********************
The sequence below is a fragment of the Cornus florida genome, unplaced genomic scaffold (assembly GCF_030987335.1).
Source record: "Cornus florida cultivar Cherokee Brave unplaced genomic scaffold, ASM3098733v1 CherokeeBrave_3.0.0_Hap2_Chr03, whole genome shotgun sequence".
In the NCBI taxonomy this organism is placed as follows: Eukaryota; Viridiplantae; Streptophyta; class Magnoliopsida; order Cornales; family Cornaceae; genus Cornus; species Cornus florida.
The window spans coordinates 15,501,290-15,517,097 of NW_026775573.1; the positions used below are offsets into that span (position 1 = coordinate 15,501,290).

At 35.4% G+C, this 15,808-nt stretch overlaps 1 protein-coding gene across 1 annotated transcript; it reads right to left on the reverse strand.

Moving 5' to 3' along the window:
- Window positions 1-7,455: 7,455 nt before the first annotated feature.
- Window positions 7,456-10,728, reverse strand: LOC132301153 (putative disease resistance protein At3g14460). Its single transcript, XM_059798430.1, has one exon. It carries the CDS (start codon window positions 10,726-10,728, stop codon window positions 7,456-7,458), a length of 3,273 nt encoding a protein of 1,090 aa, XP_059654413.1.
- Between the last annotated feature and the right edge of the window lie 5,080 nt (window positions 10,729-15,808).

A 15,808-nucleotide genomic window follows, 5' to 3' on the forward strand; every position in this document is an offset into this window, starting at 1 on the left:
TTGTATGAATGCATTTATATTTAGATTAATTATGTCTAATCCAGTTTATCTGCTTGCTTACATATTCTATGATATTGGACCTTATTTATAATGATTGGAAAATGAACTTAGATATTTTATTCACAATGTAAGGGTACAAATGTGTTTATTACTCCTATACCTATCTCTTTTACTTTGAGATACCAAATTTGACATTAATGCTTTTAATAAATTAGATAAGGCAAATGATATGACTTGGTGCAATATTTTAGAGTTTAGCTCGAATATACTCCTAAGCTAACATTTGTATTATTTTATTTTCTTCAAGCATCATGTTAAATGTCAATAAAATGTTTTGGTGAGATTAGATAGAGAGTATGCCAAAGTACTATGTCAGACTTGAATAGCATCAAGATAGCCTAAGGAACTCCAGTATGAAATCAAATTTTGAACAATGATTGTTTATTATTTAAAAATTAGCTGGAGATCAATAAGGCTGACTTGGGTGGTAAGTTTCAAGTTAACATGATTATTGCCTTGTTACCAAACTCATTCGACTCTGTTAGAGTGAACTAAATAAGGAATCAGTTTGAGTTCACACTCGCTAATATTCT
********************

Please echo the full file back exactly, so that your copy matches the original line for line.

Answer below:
The sequence below is a fragment of the Cornus florida genome, unplaced genomic scaffold (assembly GCF_030987335.1).
Source record: "Cornus florida cultivar Cherokee Brave unplaced genomic scaffold, ASM3098733v1 CherokeeBrave_3.0.0_Hap2_Chr03, whole genome shotgun sequence".
In the NCBI taxonomy this organism is placed as follows: Eukaryota; Viridiplantae; Streptophyta; class Magnoliopsida; order Cornales; family Cornaceae; genus Cornus; species Cornus florida.
The window spans coordinates 15,501,290-15,517,097 of NW_026775573.1; the positions used below are offsets into that span (position 1 = coordinate 15,501,290).

At 35.4% G+C, this 15,808-nt stretch overlaps 1 protein-coding gene across 1 annotated transcript; it reads right to left on the reverse strand.

Moving 5' to 3' along the window:
- Window positions 1-7,455: 7,455 nt before the first annotated feature.
- Window positions 7,456-10,728, reverse strand: LOC132301153 (putative disease resistance protein At3g14460). Its single transcript, XM_059798430.1, has one exon. It carries the CDS (start codon window positions 10,726-10,728, stop codon window positions 7,456-7,458), a length of 3,273 nt encoding a protein of 1,090 aa, XP_059654413.1.
- Between the last annotated feature and the right edge of the window lie 5,080 nt (window positions 10,729-15,808).

A 15,808-nucleotide genomic window follows, 5' to 3' on the forward strand; every position in this document is an offset into this window, starting at 1 on the left:
TTGTATGAATGCATTTATATTTAGATTAATTATGTCTAATCCAGTTTATCTGCTTGCTTACATATTCTATGATATTGGACCTTATTTATAATGATTGGAAAATGAACTTAGATATTTTATTCACAATGTAAGGGTACAAATGTGTTTATTACTCCTATACCTATCTCTTTTACTTTGAGATACCAAATTTGACATTAATGCTTTTAATAAATTAGATAAGGCAAATGATATGACTTGGTGCAATATTTTAGAGTTTAGCTCGAATATACTCCTAAGCTAACATTTGTATTATTTTATTTTCTTCAAGCATCATGTTAAATGTCAATAAAATGTTTTGGTGAGATTAGATAGAGAGTATGCCAAAGTACTATGTCAGACTTGAATAGCATCAAGATAGCCTAAGGAACTCCAGTATGAAATCAAATTTTGAACAATGATTGTTTATTATTTAAAAATTAGCTGGAGATCAATAAGGCTGACTTGGGTGGTAAGTTTCAAGTTAACATGATTATTGCCTTGTTACCAAACTCATTCGACTCTGTTAGAGTGAACTAAATAAGGAATCAGTTTGAGTTCACACTCGCTAATATTCT